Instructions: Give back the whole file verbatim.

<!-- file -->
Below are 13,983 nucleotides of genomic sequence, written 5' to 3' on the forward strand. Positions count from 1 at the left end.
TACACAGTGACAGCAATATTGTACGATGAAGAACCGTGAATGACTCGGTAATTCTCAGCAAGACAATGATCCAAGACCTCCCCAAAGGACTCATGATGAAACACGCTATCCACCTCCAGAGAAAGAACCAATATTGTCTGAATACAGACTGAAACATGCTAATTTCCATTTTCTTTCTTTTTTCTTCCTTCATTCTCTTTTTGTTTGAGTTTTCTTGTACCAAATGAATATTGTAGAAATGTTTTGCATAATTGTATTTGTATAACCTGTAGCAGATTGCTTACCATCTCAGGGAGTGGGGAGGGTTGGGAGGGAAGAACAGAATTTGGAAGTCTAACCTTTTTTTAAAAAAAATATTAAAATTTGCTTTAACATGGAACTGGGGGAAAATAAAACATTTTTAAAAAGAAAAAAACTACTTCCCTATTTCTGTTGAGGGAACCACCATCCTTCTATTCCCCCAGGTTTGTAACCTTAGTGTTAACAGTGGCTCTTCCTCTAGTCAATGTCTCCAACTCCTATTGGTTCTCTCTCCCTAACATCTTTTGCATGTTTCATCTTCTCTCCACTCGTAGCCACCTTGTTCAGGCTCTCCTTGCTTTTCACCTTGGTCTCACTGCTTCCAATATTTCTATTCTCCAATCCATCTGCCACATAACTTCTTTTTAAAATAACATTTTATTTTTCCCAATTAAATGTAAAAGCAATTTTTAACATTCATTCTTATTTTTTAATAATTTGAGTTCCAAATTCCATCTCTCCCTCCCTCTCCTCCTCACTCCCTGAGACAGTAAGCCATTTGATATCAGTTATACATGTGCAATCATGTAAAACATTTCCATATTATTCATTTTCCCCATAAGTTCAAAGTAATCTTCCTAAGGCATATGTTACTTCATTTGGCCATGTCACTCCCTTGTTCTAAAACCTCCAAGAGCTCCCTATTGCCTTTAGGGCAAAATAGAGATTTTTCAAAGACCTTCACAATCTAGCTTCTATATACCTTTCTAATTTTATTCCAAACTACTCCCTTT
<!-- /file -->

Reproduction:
Below are 13,983 nucleotides of genomic sequence, written 5' to 3' on the forward strand. Positions count from 1 at the left end.
TACACAGTGACAGCAATATTGTACGATGAAGAACCGTGAATGACTCGGTAATTCTCAGCAAGACAATGATCCAAGACCTCCCCAAAGGACTCATGATGAAACACGCTATCCACCTCCAGAGAAAGAACCAATATTGTCTGAATACAGACTGAAACATGCTAATTTCCATTTTCTTTCTTTTTTCTTCCTTCATTCTCTTTTTGTTTGAGTTTTCTTGTACCAAATGAATATTGTAGAAATGTTTTGCATAATTGTATTTGTATAACCTGTAGCAGATTGCTTACCATCTCAGGGAGTGGGGAGGGTTGGGAGGGAAGAACAGAATTTGGAAGTCTAACCTTTTTTTAAAAAAAATATTAAAATTTGCTTTAACATGGAACTGGGGGAAAATAAAACATTTTTAAAAAGAAAAAAACTACTTCCCTATTTCTGTTGAGGGAACCACCATCCTTCTATTCCCCCAGGTTTGTAACCTTAGTGTTAACAGTGGCTCTTCCTCTAGTCAATGTCTCCAACTCCTATTGGTTCTCTCTCCCTAACATCTTTTGCATGTTTCATCTTCTCTCCACTCGTAGCCACCTTGTTCAGGCTCTCCTTGCTTTTCACCTTGGTCTCACTGCTTCCAATATTTCTATTCTCCAATCCATCTGCCACATAACTTCTTTTTAAAATAACATTTTATTTTTCCCAATTAAATGTAAAAGCAATTTTTAACATTCATTCTTATTTTTTAATAATTTGAGTTCCAAATTCCATCTCTCCCTCCCTCTCCTCCTCACTCCCTGAGACAGTAAGCCATTTGATATCAGTTATACATGTGCAATCATGTAAAACATTTCCATATTATTCATTTTCCCCATAAGTTCAAAGTAATCTTCCTAAGGCATATGTTACTTCATTTGGCCATGTCACTCCCTTGTTCTAAAACCTCCAAGAGCTCCCTATTGCCTTTAGGGCAAAATAGAGATTTTTCAAAGACCTTCACAATCTAGCTTCTATATACCTTTCTAATTTTATTCCAAACTACTCCCTTT